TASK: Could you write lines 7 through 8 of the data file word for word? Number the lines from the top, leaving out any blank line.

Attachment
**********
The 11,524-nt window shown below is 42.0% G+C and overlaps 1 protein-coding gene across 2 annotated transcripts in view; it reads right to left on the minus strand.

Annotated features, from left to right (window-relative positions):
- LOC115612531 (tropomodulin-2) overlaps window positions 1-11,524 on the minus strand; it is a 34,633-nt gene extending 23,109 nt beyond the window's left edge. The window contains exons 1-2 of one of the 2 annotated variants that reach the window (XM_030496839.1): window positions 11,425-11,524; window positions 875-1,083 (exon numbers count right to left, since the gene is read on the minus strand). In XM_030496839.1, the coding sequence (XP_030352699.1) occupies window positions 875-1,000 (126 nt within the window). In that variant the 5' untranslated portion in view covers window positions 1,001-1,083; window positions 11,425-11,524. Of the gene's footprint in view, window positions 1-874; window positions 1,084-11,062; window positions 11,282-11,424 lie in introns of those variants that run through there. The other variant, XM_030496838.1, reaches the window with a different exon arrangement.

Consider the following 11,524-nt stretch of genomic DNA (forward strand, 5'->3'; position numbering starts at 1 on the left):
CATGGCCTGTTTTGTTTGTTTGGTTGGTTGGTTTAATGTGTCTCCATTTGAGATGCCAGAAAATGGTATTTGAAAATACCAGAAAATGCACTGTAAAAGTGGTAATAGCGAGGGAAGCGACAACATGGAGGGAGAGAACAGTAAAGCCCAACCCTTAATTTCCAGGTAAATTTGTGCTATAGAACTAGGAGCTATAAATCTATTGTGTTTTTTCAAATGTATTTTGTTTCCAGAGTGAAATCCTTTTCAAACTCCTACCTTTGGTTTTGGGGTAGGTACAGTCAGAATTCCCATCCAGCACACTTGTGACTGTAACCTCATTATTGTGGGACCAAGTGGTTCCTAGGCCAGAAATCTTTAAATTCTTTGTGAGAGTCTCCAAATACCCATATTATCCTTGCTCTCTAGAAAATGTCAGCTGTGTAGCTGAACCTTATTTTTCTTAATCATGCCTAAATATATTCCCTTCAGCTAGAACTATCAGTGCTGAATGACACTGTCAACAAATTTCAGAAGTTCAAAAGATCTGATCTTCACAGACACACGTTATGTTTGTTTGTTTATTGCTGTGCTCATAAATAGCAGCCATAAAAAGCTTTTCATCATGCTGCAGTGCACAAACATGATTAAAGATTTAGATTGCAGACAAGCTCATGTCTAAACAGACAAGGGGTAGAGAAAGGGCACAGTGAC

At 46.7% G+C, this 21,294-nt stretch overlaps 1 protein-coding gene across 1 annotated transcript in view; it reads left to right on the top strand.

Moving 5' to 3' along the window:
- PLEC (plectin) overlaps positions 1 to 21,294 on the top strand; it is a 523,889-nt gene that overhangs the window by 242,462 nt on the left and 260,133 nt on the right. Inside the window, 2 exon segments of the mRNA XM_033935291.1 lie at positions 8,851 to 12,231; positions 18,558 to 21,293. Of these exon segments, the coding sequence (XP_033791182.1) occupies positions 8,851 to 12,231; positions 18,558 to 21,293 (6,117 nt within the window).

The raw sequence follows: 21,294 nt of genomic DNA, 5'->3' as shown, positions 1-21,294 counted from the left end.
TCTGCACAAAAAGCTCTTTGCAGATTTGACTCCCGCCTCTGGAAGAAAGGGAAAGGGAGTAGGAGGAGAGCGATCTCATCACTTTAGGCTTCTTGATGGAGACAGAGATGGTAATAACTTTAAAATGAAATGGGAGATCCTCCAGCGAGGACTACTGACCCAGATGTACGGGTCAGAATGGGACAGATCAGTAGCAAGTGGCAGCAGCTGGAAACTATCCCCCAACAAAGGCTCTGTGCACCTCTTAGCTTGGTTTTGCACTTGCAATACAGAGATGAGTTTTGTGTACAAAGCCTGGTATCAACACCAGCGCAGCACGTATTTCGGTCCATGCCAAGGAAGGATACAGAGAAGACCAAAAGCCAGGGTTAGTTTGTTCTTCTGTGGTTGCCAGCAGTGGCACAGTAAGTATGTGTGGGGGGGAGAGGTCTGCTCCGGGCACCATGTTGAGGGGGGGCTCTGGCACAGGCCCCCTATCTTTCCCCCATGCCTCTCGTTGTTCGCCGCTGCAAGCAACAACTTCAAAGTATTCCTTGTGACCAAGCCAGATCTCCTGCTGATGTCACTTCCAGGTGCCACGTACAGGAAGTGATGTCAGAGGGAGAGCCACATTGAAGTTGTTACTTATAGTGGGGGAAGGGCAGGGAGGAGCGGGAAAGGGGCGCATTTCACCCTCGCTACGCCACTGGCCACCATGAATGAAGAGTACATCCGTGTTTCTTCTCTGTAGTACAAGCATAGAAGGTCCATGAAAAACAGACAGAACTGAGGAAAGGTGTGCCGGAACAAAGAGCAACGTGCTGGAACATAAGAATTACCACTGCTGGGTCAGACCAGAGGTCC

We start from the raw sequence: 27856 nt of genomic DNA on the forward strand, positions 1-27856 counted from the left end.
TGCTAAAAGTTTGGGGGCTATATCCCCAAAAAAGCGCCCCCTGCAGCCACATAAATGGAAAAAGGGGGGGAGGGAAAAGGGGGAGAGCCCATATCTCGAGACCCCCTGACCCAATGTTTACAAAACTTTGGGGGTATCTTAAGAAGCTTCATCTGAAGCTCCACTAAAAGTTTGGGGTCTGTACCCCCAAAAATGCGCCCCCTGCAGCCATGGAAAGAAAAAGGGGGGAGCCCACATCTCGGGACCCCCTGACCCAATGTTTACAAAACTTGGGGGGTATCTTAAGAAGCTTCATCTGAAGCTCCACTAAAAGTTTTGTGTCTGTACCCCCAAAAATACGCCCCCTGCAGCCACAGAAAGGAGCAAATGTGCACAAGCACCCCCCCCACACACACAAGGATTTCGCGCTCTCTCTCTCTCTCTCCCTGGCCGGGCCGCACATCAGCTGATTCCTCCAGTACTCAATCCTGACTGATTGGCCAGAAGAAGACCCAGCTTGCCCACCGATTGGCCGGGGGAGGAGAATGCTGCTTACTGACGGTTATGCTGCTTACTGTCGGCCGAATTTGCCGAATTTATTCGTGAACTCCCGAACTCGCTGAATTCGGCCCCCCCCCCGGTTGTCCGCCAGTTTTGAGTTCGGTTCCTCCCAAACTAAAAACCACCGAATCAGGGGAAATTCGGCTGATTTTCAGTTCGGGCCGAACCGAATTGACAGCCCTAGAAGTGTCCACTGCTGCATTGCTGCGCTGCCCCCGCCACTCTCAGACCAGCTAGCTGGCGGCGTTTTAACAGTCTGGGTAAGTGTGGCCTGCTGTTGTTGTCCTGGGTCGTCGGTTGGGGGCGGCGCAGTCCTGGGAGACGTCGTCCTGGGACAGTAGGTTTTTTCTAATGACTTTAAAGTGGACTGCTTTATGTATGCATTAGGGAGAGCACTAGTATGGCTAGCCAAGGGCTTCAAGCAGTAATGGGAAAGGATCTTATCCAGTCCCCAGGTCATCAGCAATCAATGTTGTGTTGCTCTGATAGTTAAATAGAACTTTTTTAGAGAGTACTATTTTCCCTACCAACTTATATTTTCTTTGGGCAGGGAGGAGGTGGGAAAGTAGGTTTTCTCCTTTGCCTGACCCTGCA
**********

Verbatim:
Moving 5' to 3' along the window:
- PLEC (plectin) overlaps positions 1 to 21,294 on the top strand; it is a 523,889-nt gene that overhangs the window by 242,462 nt on the left and 260,133 nt on the right. Inside the window, 2 exon segments of the mRNA XM_033935291.1 lie at positions 8,851 to 12,231; positions 18,558 to 21,293. Of these exon segments, the coding sequence (XP_033791182.1) occupies positions 8,851 to 12,231; positions 18,558 to 21,293 (6,117 nt within the window).